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Demantoid Garnet Gemstone | Green Garnet | Demantoids | Andradite Garnet

History and General Information of Green Demantoid Garnet

Andradite garnet mineral has three main varieties and they are demantoid garnet, topazolite garnet and melanite garnet. The beautiful brilliant green demantoid garnet is the most popular garnet in this group because of it's spectacular and exceptional brilliance and fire. No wonder it got its name demantoid which means diamond-like.

Demantoid garnet  which is also known as the famous green garnet was first found in the Ural Mountains of Russia in the year 1868. It soon became very popular with the Russian nobility. In fact small sized Demantoid gatnets set in jewelry was one of the striking features of the Edwardian jewelry. However, due to the softness and rare occurrence of the gem it slowly lost popularity.

But later on in the middle of 1900 this gemstone again got its dueful credit back, when it was discovered in mines of Namibia.

Chemical Composition of Demantoid Garnet

Andradite garnet chemical composition is calcium ferrous silicate (Ca3 Fe2 {SiO4}3). It's specific gravity is between 3.82 to 3.85 and refractive index range is around 1.89. This crystals hardness on Mohs scale is 6.5 to 7. This gemstone has a vitreous to sub-admantine polish luster.

Other Varieties of Andradite Garnet

Topazolite - The yellow topaz coloured garnet from this group is called topazolite. It is coloured by iron and is rarely used in jewellery.

Melanite - This is the opaque black garnet crystal that is no longer used in jewelry. The gem was used as mourning jewelry and in inlay work before the massive use of black Onyx and dyed Chalcedony. This garnet is coloured by iron and titanium.

Physical properties of Demantoid Garnet

Demantoid Garnet color

A fine quality demantoid garnet may have a color very close to the deep
emerald green. One can also find demantoids in light and dark shades of colors of greenish yellow, yellowish green and brown.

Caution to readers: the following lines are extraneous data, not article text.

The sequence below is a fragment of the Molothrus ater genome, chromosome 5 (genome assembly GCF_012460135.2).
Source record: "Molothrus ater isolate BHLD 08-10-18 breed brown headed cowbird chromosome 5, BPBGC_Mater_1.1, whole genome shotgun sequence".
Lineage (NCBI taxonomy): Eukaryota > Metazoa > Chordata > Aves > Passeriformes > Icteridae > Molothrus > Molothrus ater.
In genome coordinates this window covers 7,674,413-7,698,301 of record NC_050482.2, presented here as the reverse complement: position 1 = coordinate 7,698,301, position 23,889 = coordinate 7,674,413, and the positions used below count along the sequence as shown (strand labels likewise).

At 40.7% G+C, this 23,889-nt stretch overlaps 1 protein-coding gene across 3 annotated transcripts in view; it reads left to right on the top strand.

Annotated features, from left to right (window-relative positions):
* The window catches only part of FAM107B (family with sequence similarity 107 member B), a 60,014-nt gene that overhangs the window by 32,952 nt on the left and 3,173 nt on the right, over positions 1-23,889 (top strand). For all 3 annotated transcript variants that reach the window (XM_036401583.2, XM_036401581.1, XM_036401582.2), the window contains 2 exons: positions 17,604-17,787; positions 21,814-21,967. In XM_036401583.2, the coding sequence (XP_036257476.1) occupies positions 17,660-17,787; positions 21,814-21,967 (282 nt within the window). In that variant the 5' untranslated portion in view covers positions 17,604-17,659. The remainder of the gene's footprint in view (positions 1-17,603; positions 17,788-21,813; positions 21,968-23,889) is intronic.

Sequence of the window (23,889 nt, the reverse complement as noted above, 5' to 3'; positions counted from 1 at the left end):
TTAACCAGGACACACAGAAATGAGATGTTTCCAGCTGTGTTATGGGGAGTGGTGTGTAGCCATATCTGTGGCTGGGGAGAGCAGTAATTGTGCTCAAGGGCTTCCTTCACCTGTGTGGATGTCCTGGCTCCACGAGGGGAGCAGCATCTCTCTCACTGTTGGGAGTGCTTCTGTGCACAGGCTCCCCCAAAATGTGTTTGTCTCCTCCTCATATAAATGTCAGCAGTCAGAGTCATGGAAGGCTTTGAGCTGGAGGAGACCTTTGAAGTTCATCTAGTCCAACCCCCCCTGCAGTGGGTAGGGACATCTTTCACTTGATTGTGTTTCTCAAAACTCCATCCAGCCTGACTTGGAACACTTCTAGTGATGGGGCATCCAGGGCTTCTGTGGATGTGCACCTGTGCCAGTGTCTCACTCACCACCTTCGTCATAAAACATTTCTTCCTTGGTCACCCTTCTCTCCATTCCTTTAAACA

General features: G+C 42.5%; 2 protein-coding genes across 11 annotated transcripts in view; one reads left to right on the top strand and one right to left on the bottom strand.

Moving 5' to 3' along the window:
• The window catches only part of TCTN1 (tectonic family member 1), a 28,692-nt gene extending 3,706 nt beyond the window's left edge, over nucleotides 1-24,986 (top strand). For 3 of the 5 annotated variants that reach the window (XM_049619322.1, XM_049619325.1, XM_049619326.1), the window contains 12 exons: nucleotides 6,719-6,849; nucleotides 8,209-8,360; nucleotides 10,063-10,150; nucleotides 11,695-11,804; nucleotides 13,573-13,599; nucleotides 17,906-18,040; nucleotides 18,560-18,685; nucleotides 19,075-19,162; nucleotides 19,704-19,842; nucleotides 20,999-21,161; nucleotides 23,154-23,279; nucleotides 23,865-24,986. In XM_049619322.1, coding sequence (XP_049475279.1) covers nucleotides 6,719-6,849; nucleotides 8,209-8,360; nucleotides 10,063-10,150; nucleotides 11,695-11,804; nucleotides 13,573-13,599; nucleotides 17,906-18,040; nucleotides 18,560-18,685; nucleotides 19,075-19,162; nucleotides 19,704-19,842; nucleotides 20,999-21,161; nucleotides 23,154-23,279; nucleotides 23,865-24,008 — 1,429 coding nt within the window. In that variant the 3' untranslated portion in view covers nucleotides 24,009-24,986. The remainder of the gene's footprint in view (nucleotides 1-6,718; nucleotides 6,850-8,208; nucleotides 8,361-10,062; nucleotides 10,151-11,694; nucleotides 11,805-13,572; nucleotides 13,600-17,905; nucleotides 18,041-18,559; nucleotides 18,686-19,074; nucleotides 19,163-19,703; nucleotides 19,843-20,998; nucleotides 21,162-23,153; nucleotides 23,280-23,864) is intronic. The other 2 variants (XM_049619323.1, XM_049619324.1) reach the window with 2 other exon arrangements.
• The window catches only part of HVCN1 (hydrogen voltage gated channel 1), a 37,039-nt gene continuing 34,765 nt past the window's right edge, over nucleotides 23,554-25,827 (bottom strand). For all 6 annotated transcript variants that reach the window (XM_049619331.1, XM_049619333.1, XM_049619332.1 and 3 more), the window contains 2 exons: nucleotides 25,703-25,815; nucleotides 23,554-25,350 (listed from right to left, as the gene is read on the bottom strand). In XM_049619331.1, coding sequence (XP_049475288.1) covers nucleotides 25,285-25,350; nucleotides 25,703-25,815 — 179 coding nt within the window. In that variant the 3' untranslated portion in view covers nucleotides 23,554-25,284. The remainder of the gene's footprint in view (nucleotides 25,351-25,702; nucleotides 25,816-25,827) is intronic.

Demantoid garnet is usually cut and faceted in round and oval shape for better durability. (because of its low hardness). But it is also found in fancy shapes like pear, rectangular etc.


Demantoid garnets are usually not found over a few carats in weight. Thus, it is often used in demantoid garnet jewelry with cluster setting of round cuts. However, due to its rarity large gems of over a carat is greatly demanded by gemstone collectors and lovers.


The most striking inclusion of a demantoid garnet is the horsetail inclusion. These are curved radiating bundles of fibers and the presence of this inclusion  increases the value of the gem tremendoulsy. Though presence of this inclusion is  sure sign of its identity, many demantoid garnets are inclusion free and eye clean.

Price, Cost and buying guide of Demantoid Garnets 

One can buy a demantoid garnet in the price range of US$15 to US$500 and more. But ofcourse as the thumb rule gems of exceptional color and clarity can demand great prices. Also if the demantoid garnet has its typical horse tail inclusion then the cost rises. Eg. A eye clean 1.25 cts good green color demantoid garnet costing around USD 150 per carat, with its typical horse tail inclusion would be  costing USD 1000 per carat.

Markets and producers

Other than demantoid garnet gem stone being mined in Russia this garnet is also found in the mines of Africa (Namibia), Italy, Greece and Mexico.

Treatments done on Demantoid Garnet

It has been heard in the market that some mineral specimens of natural demantoid garnet roughs are heat treated to enhance their color and clarity. But there are no recorded data or proof of the same.


Demantoid garnet may be confused with spinel, zircon, apatite, tourmaline and emerald.

Interesting trivia

Due to this gemstone's quite soft and brittle nature it becomes important to use it in jewelry like earring and pendants rather than in jewelry like rings.

Demantoid garnet is also called as green garnet .


1) Webster
2) Gemmology by Peter G.Read
3) Handbook of Gem Identification -   Richard  T.Liddicoat, jr
4) Gems and Crystals - From the American  Museum of Natural History - Anna S.Sofianides  and George E.Harlow.

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